ConvectionGenerally, transport of heat and moisture by the movement of a fluid.
In meteorology, the term is used specifically to describe vertical transport of heat and moisture in the atmosphere, especially by updrafts and downdrafts in an unstable atmosphere. The terms "convection" and "thunderstorms" often are used interchangeably, although thunderstorms are only one form of convection. Cbs, towering cumulus clouds, and ACCAS clouds all are visible forms of convection. However, convection is not always made visible by clouds. Convection which occurs without cloud formation is called dry convection, while the visible convection processes referred to above are forms of moist convection.Elevated ConvectionConvection occurring within an elevated layer, i.e., a layer in which the lowest portion is based above the earth's surface. Elevated convection often occurs when air near the ground is relatively cool and stable, e.g., during periods of isentropic lift, when an unstable layer of air is present aloft.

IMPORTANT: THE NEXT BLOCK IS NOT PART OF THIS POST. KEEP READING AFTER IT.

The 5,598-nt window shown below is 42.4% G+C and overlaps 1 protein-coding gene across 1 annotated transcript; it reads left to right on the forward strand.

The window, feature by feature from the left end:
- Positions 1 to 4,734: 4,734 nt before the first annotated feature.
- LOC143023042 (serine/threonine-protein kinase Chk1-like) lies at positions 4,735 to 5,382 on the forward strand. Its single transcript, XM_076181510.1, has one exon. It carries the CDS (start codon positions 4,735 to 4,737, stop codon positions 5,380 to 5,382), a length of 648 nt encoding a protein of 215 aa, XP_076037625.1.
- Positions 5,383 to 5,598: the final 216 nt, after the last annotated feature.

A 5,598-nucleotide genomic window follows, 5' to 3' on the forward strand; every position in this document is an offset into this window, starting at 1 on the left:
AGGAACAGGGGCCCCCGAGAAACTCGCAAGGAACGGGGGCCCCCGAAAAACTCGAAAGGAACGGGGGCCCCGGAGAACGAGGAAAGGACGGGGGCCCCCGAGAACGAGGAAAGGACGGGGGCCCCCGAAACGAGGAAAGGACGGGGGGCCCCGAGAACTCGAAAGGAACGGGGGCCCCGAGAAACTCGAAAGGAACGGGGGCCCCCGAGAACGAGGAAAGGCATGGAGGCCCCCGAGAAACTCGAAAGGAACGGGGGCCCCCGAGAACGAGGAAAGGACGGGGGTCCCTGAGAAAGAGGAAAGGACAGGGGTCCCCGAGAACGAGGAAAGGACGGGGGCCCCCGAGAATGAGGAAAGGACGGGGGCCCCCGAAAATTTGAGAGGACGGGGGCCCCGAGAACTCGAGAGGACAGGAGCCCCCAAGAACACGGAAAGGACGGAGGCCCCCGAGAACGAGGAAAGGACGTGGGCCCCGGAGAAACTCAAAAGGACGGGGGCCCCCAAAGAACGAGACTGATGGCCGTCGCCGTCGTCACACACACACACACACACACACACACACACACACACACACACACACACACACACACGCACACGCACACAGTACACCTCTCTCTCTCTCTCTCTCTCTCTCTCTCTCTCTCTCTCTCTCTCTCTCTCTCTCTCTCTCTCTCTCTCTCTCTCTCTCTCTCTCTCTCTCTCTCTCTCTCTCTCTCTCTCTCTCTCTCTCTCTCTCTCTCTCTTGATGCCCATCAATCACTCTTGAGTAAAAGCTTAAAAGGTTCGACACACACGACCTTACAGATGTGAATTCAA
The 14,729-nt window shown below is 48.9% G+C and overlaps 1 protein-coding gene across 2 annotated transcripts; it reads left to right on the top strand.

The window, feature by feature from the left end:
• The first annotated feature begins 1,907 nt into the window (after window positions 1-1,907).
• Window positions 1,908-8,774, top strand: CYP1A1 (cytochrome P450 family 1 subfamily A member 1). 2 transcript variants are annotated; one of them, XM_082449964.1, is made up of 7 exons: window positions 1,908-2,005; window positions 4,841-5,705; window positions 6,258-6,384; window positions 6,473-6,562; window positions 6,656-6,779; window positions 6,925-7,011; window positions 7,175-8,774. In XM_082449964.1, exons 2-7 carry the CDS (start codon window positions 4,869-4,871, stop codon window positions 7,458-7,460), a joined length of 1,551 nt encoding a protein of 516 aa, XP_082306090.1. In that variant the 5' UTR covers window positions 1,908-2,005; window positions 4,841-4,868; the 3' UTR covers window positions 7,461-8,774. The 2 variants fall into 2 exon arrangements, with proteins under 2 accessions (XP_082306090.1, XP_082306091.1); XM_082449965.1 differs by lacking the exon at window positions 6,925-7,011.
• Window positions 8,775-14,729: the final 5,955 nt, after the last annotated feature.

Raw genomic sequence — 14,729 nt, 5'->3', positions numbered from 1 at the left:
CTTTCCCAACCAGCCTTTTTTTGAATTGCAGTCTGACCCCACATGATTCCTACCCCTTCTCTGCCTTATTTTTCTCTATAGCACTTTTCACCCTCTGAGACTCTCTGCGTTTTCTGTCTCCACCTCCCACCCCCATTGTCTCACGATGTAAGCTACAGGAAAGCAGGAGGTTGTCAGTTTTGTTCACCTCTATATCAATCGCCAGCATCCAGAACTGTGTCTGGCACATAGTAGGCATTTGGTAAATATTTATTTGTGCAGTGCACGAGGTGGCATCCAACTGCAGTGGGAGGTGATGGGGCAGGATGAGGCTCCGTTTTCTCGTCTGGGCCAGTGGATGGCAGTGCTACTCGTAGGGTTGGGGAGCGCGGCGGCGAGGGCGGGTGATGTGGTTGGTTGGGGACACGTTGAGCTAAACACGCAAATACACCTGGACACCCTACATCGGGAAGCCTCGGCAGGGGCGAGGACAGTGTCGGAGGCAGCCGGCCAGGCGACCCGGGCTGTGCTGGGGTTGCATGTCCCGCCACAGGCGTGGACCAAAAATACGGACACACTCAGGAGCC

In cases of elevated convection, stability indices based on near-surface measurements (such as the lifted index) typically will underestimate the amount of instability present. Severe weather is possible from elevated convection, but is less likely than it is with surface-based convection.Level of Free Convection(LFC) - The level at which a parcel of saturated air becomes warmer than the surrounding air and begins to rise freely. This occurs most readily in a conditionally unstable atmosphere.Popcorn ConvectionSlang for showers and thunderstorms that form on a scattered basis with little or no apparent organization, usually during the afternoon in response to diurnal heating. Individual thunderstorms typically are of the type sometimes referred to as air-mass thunderstorms: they are small, short-lived, very rarely severe, and they almost always dissipate near or just after sunset.Surface-based ConvectionConvection occurring within a surface-based layer, i.e., a layer in which the lowest portion is based at or very near the earth's surface. Compare with elevated convection.
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